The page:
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New research predicts fitness-to-drive in over 90 percent of Alzheimers' patients

People are getting older and continue driving into very old age. In the ageing society, the number of persons with dementia is also increasing, and these persons wish to remain mobile as well. Importantly, not each patient with mild dementia is driving unsafely at the time of diagnosis. Many patients prefer to continue driving, but it is difficult for physicians to determine whether an individual patient is still driving safely.

This thesis addresses a new strategy to assess fitness to drive in a clinical setting. A fitness-to-drive assessment including clinical interviews, neuropsychological tests, and driving simulator rides is a promising approach for patients with Alzheimer’s disease. In over 90% of patients with Alzheimer’s disease, the strategy could predict correctly whether patients would pass or fail an official on-road driving assessment. Many factors play a role here, including the severity of dementia, reaction time, knowledge of traffic rules and hazard perception. Additionally, for patients with different types of dementia (e.g. vascular dementia, frontotemporal dementia, Lewy body dementia) different assessment strategies must be developed to evaluate their fitness to drive.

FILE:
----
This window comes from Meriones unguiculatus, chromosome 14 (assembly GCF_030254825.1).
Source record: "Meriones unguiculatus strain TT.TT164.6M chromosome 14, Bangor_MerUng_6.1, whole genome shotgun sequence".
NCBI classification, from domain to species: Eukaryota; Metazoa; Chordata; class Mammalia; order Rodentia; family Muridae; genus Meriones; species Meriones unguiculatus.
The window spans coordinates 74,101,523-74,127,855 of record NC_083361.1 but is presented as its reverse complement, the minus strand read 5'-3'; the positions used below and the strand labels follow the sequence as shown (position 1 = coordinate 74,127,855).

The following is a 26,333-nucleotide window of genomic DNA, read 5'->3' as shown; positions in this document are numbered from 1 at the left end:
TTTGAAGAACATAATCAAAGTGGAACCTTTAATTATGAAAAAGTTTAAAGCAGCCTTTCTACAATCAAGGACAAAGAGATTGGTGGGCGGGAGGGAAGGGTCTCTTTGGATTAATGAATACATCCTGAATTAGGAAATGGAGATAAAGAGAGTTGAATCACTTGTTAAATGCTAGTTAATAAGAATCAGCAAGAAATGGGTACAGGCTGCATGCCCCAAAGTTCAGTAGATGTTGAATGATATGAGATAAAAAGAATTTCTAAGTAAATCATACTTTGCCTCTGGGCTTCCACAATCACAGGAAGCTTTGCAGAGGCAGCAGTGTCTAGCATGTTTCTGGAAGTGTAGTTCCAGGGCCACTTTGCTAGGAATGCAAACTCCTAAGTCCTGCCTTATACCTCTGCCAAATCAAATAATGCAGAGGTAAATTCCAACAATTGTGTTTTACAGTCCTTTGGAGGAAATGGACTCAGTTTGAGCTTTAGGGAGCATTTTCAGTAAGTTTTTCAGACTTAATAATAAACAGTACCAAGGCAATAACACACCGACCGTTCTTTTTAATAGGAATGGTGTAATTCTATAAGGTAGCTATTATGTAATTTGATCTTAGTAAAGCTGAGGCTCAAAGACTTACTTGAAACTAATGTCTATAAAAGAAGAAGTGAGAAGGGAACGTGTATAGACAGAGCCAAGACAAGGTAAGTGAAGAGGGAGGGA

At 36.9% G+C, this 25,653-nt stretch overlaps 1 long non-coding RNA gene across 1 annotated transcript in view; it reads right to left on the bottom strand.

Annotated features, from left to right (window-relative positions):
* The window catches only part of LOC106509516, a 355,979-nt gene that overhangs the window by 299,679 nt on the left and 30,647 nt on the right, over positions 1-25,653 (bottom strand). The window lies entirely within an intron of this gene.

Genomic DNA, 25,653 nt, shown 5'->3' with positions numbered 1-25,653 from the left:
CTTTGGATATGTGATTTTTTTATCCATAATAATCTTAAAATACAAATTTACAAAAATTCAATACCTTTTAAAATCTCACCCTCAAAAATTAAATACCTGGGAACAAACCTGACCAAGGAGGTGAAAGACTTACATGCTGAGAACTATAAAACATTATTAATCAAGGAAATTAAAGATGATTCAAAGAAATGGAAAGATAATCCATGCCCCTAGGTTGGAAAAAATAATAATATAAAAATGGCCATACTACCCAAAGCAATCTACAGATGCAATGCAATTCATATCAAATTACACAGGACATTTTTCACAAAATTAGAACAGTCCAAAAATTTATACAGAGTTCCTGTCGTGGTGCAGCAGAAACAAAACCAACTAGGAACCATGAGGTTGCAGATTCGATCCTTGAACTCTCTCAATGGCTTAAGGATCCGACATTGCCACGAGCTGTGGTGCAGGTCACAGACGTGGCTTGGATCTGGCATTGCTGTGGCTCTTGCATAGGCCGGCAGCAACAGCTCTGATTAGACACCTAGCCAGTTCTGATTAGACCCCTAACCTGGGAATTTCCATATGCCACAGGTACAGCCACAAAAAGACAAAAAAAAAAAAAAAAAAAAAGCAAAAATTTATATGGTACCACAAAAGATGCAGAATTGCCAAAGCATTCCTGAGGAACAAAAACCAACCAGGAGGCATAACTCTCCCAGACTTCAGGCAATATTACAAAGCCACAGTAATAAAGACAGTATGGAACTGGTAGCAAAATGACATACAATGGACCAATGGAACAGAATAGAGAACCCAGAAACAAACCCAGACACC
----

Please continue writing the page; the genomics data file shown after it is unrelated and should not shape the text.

Driving recommendations given after fitness-to-drive assessments effectively promoted driving continuation of patients who were fit to drive and driving cessation of patients who were no longer fit to drive. In the process of driving cessation, patients with dementia may benefit from support to stimulate and facilitate the transition to alternative transportation, in order to retain mobility and social participation.

In her PhD thesis, Dafne advises to:

•              investigate fitness to drive of persons with dementia on an individual basis;

•              use a combination of methods to determine fitness to drive;

•              support persons with dementia to facilitate the transition from driving to alternative transportation.

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